The internet's heart is melting for two young children who videobombed their father's BBC interview, and the boss who tried a gender-swapping experiment.
When the unexpected strikes
Anyone with toddlers will sympathise with this experience.
A video of two children videobombing their father's live interview on BBC News on Friday morning has gone viral. The video has been viewed more than ten million times on BBC Facebook pages.
Professor Robert Kelly was speaking to BBC News about the political crisis in South Korea when his children sauntered in keen to share the spotlight.
The little girl in a yellow jumper with a sassy sway is the darling of the internet.
Football commentator Arlo White captured the mood of many Twitter users, writing: "Love this little girl's strut".
And we all know this feeling.
Many social media users sympathised with Professor Kelly efforts to juggle working from home and some unexpected playtime.
Beth Ortega said what many parents are thinking - "we laugh with you, mum and dad, because we've all been there in one way or another".
We can all agree with Chris who says "the baby cruising in had me in tears laughing".
"Adorable kids and this is so funny! Very well handled and your composure is brilliant", gushed Jasmeen Islam.
Calls are now growing for an encore. Pretty please.
An American man who swapped his name for a woman's at work has explained that his experiment taught him how the world is sexist.
His discovery has been both praised and criticised.
Martin Schneider thought his colleague Nicole Hallberg was taking too long to work with clients because she had less experience than him.
Then one day he received rude, dismissive and 'impossible' emails from a client, and he realised he had accidentally emailed from their shared inbox with the signature 'Nicole'.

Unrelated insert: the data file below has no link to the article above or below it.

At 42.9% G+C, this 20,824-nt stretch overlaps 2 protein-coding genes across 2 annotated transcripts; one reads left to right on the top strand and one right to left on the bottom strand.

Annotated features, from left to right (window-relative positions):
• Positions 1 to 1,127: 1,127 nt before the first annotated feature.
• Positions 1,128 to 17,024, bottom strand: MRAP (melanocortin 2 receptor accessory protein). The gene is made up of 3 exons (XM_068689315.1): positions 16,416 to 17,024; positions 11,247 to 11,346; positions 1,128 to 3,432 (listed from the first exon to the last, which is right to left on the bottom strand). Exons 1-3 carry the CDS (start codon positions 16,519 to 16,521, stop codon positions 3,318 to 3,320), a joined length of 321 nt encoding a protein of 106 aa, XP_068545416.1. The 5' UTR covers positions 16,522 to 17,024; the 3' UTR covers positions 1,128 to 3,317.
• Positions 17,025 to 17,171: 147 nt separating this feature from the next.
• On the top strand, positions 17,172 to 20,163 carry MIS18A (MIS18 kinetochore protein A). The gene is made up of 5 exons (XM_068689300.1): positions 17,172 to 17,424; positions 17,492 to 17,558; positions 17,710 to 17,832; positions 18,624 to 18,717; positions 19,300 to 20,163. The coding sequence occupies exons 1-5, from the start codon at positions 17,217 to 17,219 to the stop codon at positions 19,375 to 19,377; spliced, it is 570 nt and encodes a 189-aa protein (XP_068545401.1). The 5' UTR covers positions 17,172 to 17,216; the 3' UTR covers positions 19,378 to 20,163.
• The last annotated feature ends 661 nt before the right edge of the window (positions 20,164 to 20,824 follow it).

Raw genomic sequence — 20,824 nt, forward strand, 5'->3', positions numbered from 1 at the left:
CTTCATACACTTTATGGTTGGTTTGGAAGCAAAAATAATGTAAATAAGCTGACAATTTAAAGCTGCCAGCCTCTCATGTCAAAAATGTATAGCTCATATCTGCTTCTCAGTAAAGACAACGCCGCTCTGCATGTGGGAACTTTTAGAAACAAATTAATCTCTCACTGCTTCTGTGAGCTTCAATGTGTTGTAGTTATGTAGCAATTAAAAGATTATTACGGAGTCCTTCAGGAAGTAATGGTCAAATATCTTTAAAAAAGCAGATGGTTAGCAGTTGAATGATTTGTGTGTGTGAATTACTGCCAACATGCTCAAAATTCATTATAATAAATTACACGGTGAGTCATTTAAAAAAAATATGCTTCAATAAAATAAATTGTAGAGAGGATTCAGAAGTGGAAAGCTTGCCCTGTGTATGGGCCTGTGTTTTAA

His client thought 'he' was a 'she'. But after clarifying that he in fact was a man called Martin, the client became much nicer.
So Martin decided to experiment. He swapped his email signature with Nicole - and he had the worst two weeks of his life.
"I noticed very quickly that when emailing as Nichole I got a lot more push-back - they would question me, they were ruder more frequently - it was markedly different when they thought I was a woman. They questioned my expertise," Martin told the BBC.
Nicole meanwhile had a great two weeks. "I had one of the easiest weeks of my professional life," she said on Medium.
The experiment was posted on Twitter on Thursday in a thread that has been retweeted thousands of times.
Tom tweeted that it was great lesson for men to see another man recognising his privilege in the workplace.
'Welcome to being a woman for a few hours', muses @thegemmadiaries.
But not everyone is happy.
Why didn't Martin Schneider believe sexism existed until he experienced it himself, wonders @baeoflight, in a tweet that was retweeted 114 times.